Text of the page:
area index (GAI) from a digital photograph. The size of the oilseed rape crop canopy is a critical indicator for several management decisions regarding nitrogen and growth regulation application. Garford Farm Machinery was promoting a new addition to its hoe range and the latest version of its row weeder, the Mark II. This machine locates individual plants and is able to weed both between the plants and between the rows to give full weed control. John Deere won a SIMA 2013 silver medal for its new Remote Display Access (RDA) system. Available commercially later this year it allows remote access to the on-board GreenStar display unit. This means that the operator working on a tractor, combine harvester, self-propelled sprayer or forage harvester can receive immediate, real-time assistance from the fleet or farm manager, or directly from the dealer – for example, to get support for machine and implement set-up (including ISOBUS), optimisation and troubleshooting. With this technology, potential machine downtime or insufficient use of the equipment in the field can be significantly reduced. Summing up Andy Newbold said: Once again the event provided a great opportunity to find out the latest thinking on making precision farming work and getting to grips with the kit. The plugfest was particularly well received throughout the day, as growers considered their options. This year’s attendance is testimony to farmer’s appetite to learn and the absolute necessity of using every tool to its best on farm.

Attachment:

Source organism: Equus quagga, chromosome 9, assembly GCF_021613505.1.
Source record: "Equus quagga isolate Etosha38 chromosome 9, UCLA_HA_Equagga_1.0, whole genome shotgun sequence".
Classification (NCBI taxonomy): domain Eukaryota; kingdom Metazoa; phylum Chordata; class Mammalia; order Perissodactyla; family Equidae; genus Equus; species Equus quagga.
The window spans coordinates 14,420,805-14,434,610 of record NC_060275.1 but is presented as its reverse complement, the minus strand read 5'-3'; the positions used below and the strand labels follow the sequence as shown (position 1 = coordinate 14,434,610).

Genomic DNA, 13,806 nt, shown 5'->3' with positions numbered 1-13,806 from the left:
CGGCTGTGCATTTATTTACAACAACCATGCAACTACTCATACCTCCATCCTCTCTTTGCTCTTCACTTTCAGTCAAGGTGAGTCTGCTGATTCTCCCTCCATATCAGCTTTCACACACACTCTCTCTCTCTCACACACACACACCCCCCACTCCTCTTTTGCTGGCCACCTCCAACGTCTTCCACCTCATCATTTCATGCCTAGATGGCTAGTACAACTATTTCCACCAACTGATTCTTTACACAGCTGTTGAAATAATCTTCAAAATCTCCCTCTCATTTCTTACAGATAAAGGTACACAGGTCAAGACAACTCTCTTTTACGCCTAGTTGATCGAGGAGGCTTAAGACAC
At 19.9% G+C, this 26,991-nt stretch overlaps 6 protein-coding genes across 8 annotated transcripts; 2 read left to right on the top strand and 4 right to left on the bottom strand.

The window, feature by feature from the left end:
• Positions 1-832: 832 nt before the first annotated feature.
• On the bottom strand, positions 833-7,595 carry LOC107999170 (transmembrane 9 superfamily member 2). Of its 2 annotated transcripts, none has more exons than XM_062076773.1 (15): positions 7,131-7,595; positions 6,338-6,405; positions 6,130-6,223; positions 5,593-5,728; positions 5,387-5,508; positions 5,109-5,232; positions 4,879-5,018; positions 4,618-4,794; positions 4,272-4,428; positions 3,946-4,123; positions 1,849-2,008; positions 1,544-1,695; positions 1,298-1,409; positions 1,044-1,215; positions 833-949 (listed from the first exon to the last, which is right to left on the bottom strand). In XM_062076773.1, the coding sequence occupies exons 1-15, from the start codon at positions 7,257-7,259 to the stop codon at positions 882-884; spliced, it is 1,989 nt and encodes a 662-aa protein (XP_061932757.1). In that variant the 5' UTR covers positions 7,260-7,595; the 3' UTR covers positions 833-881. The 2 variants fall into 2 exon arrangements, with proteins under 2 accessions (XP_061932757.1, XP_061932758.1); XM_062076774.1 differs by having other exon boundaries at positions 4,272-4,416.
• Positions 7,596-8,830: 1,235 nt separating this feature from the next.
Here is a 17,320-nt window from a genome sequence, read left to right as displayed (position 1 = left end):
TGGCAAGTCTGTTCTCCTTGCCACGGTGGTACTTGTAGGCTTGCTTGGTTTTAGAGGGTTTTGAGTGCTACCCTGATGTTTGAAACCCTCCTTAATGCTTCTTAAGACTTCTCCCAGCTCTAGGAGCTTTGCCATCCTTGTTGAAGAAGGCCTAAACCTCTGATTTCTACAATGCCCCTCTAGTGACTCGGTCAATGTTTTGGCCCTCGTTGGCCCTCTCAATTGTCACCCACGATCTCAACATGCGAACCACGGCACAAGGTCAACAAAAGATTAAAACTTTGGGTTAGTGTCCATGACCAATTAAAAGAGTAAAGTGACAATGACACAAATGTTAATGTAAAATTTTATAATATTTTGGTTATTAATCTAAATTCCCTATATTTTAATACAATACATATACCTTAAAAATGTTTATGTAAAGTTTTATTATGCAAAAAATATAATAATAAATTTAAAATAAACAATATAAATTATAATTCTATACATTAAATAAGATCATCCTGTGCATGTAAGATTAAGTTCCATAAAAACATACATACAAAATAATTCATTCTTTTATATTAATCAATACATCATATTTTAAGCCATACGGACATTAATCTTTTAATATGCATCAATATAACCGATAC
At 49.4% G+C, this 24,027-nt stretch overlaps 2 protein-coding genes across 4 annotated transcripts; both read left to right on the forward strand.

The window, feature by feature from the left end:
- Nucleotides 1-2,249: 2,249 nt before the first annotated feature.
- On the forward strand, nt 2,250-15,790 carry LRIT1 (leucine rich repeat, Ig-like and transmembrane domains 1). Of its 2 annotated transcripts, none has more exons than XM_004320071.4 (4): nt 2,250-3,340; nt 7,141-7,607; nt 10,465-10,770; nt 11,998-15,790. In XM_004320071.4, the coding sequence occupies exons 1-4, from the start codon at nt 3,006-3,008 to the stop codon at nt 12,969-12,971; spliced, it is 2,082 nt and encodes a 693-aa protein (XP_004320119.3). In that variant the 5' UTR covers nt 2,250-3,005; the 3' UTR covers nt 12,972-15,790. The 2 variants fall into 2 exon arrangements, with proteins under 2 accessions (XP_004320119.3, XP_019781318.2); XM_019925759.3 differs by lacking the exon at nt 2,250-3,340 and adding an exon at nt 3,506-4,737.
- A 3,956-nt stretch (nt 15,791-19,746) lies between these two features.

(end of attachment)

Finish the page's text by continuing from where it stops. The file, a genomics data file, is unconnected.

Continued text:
| Precision